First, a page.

‘From the Competency Plateau to Mastery Mountain’

Comfort is the antithesis of greatness, whether it be in art or athletics. Don’t listen to people who claim art is easy, who offer formulas and simple unbreakable rules, or tell you not to strive to create something new because “everything’s been done before.”

Sarah Dimento

Wise words from a fellow climber. What she says about dabblers, hobbyists and hacks is particularly wise. Go and read.

The artist as citizen

In an age like our own, when the artist is an altogether exceptional person, he must be allowed a certain amount of irresponsibility, just as a pregnant woman is. Still, no one would say that a pregnant woman should be allowed to commit murder, nor would anyone make such a claim for the artist, however gifted. If Shakespeare returned to the earth to-morrow, and if it were found that his favourite recreation was raping little girls in railway carriages, we should not tell him to go ahead with it on the ground that he might write another King Lear.

And, after all, the worst crimes are not always the punishable ones. By encouraging necrophilic reveries one probably does quite as much harm as by, say, picking pockets at the races. One ought to be able to hold in one’s head simultaneously the two facts that Dali is a good draughtsman and a disgusting human being. The one does not invalidate or, in a sense, affect the other.

The first thing that we demand of a wall is that it shall stand up. If it stands up, it is a good wall, and the question of what purpose it serves is separable from that. And yet even the best wall in the world deserves to be pulled down if it surrounds a concentration camp. In the same way it should be possible to say, ‘This is a good book or a good picture, and it ought to be burned by the public hangman.’ Unless one can say that, at least in imagination, one is shirking the implications of the fact that an artist is also a citizen and a human being.

—George Orwell, ‘Benefit of Clergy: Some Notes on Salvador Dalí

(Paragraph breaks and boldface added.)

And yet here we are, less than a hundred years later, and the Hollywood elite lionizes and defends the likes of Roman Polanski, who did not quite stoop to raping little girls in railway carriages, but is no Shakespeare, either. I will say it plainly: We live in disgusting times.

Isaac Bashevis Who?

From The Daily Beast (hat tip to The Passive Voice):

John Glusman, vice president and editor in chief at W. W. Norton, can still remember his first job in publishing. It was the summer of 1980 and he was fresh out of grad school, working as an intern at Viking. One of his duties was to file carbon copies of each week’s typewritten rejection letters. One Friday, as he burrowed into a filing cabinet, Glusman came upon an ancient rejection letter, written back in the 1950s. The book under consideration was a collection of short stories by an unknown author—in Yiddish.

The editor, obviously displeased at having to consider such an obscure book, scrawled on the typed rejection letter: “WHO IN HELL IS I. B. SINGER?”

Answer: the writer who would go on to win the Nobel Prize in Literature in 1978.

It’s nice to see that the Official Curators of Literary Culture in New York have always been doing the same bang-up job that they are doing today.

On purple prose

Another repost of a comment on The Passive Voice.


The phrase ‘purple prose’ goes back to Horace’s Ars Poetica; and in Horace’s time, purple dye was a rare luxury, and purple was the colour of kings. He objected to ‘purple patches’ not because they were rich or ornate, but because they were patches and did not match the fabric of the whole story. Here is a translation of the passage in which he coined the phrase:

Your opening shows great promise, and yet flashy purple patches; as when describing a sacred grove, or the altar of Diana, or a stream meandering through fields, or the river Rhine, or a rainbow; but this was not the place for them. If you can realistically render a cypress tree, would you include one when commissioned to paint a sailor in the midst of a shipwreck?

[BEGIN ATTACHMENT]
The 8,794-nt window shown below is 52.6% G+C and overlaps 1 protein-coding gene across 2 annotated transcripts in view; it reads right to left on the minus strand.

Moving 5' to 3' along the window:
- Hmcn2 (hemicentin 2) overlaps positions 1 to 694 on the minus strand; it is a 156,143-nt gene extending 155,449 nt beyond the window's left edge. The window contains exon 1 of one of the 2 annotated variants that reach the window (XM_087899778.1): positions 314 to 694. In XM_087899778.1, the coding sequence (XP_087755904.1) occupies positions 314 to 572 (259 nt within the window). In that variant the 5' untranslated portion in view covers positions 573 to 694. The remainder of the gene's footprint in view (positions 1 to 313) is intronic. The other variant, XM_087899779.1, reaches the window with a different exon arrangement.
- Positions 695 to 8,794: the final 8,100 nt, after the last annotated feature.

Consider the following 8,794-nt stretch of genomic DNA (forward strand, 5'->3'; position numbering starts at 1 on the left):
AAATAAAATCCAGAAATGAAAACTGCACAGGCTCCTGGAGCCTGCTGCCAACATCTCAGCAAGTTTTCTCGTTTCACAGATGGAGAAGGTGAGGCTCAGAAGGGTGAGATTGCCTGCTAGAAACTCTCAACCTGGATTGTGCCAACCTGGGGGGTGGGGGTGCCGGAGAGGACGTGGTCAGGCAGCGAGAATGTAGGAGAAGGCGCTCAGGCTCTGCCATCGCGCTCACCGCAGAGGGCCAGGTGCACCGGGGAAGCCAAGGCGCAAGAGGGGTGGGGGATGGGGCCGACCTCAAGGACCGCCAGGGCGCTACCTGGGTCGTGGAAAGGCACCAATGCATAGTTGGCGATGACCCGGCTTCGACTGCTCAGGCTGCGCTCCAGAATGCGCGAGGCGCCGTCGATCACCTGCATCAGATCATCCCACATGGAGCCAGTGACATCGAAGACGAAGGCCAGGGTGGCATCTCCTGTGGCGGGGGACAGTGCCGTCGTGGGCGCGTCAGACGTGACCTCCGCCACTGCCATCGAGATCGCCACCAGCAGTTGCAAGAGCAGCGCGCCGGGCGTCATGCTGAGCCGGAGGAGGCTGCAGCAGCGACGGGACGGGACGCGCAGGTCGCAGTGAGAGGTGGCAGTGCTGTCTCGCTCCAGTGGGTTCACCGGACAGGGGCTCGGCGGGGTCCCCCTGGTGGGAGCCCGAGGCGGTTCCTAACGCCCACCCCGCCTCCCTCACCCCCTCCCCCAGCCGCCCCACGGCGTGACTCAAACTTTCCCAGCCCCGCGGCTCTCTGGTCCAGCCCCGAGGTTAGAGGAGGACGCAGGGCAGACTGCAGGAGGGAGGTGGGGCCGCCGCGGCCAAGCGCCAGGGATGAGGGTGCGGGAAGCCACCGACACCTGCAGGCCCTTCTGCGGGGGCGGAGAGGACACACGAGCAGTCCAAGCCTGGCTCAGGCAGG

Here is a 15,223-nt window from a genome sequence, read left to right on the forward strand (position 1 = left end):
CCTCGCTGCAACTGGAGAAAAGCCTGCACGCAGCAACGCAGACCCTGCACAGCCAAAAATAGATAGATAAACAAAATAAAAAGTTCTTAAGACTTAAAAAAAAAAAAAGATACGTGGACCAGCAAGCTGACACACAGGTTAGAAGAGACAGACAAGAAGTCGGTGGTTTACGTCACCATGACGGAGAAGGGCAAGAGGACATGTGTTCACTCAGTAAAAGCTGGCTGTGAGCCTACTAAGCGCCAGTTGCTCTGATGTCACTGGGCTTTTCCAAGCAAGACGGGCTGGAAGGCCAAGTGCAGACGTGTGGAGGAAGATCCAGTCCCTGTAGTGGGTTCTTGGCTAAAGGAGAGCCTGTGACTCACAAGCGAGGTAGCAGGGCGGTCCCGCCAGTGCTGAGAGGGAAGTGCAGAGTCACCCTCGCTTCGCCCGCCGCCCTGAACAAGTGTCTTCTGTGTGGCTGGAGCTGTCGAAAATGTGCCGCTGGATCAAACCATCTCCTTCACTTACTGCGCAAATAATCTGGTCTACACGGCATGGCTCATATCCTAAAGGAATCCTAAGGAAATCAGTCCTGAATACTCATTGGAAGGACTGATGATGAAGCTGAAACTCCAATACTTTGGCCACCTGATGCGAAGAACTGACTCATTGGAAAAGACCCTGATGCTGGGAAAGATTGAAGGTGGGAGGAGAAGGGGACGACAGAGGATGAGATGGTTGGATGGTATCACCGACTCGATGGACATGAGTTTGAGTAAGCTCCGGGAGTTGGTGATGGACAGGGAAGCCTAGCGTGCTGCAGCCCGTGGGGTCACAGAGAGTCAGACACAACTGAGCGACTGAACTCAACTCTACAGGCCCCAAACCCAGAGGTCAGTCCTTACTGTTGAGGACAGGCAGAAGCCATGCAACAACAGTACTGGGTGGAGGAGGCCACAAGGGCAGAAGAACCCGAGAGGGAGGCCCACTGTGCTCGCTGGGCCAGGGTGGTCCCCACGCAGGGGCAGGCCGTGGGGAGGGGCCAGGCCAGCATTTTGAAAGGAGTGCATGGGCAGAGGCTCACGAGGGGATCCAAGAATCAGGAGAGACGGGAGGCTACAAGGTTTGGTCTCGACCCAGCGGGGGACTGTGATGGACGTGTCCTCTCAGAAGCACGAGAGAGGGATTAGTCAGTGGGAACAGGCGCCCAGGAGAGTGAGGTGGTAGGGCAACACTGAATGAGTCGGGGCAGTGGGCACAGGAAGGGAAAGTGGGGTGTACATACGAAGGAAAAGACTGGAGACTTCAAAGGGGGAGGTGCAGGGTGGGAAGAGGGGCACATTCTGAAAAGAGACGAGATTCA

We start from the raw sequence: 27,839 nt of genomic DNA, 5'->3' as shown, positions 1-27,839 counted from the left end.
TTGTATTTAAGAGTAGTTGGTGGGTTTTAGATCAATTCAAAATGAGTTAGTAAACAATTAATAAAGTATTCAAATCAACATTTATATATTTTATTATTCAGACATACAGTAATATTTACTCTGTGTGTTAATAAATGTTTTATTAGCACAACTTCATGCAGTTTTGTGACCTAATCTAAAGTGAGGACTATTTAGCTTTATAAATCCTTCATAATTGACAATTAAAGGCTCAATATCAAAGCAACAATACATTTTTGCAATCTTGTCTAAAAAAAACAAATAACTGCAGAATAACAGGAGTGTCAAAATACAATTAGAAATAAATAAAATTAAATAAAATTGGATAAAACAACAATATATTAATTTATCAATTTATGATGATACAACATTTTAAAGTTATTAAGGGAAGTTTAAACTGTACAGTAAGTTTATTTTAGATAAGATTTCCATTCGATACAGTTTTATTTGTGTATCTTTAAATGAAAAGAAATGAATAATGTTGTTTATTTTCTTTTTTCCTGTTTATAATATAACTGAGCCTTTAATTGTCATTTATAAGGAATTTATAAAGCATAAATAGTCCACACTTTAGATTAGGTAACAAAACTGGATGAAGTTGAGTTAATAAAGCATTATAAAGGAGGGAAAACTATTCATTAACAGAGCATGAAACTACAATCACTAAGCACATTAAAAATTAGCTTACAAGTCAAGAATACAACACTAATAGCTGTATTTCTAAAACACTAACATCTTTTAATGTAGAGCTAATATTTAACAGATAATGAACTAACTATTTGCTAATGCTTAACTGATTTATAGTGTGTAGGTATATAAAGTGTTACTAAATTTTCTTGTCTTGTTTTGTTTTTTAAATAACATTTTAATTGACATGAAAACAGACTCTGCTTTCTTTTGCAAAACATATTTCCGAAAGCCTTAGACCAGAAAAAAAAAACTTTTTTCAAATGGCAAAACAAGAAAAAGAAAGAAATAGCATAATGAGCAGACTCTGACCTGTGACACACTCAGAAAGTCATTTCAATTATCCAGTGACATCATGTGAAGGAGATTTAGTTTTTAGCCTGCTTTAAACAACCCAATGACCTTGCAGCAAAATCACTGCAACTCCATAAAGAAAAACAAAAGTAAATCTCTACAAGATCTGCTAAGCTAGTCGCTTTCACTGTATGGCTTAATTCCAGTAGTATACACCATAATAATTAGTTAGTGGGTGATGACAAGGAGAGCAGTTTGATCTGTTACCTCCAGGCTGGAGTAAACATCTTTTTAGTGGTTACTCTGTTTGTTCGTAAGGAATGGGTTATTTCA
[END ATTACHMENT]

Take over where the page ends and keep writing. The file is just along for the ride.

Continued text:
You can see that it is extraneous purple that he objects to, and not purple per se.

McStudge’s guide to capitalism

Reposted from a comment on The Passive Voice, in response to a discussion on Amazon, and why consumers hate and fear it so. (This remark may possibly have been made with the tongue somewhere in the vicinity of the cheek.)


Well, that’s capitalism for you.

You see, my poppets, under the capitalist system, the Wicked Capitalist (who always wears a top hat and a waxed moustache, like Snidely Whiplash; that is how you recognize him) gets his money by forcibly abducting Sweet Cathy Consumer and tying her to the railroad tracks in front of an onrushing locomotive: on which, for reasons not yet fully understood, is mounted a furiously whirling buzz saw. Nobody ever buys anything voluntarily, you see; it is all done by force and fraud. And of course Snidely twirls his moustache whilst he is doing it. That bit is Very Important.

All genuinely cultured and caring persons, including (it goes without saying) Great Authors and the Great Publishers who graciously permit them to live on leftover dog kibble, and occasionally on even richer and more Lucullan repasts than this, believe that there is a far more enlightened system, under which Sweet Cathy Consumer gives all her money to a Wise and Benevolent Bureaucracy, which then spends it for her on the Things That Really Matter (such as dog kibble for the right kind of Great Authors, and Mercedes-Benzes for the bureaucrats). Of course, if Sweet Cathy is insufficiently public-spirited (as, for some perverse reason, she almost always is), the Wise and Benevolent Bureaucrats will themselves have to resort to the locomotive and buzz saw to get her money out of her. But this is totally different from when a Wicked Capitalist does it, because, you see, it is All For Her Own Good and the Good of Society. Also the Benevolent Bureaucrats are clean-shaven, so they do not twirl their moustaches.

Just remember, nobody ever bought anything voluntarily from Evil Amazon. Then, my poppets, you will be properly educated so as to swallow the rest of the stories we require you to believe.

   (signed)
   H. Smiggy McStudge

One definition of knowledge

The way the word knowledge is used by many intellectuals often arbitrarily limits what verified information is to be considered knowledge. This arbitrary limitation of the scope of the word was expressed in a parody verse about Benjamin Jowett, master of Balliol College at Oxford University:

First come I; my name is Jowett.
There’s no knowledge but I know it.
I am master of this college:
What I don’t know isn’t knowledge.

—Thomas Sowell, Intellectuals and Society

(The ‘parody verse’ is generally attributed to Henry Beeching. I have here substituted the original for Sowell’s paraphrase, because the original scans better.)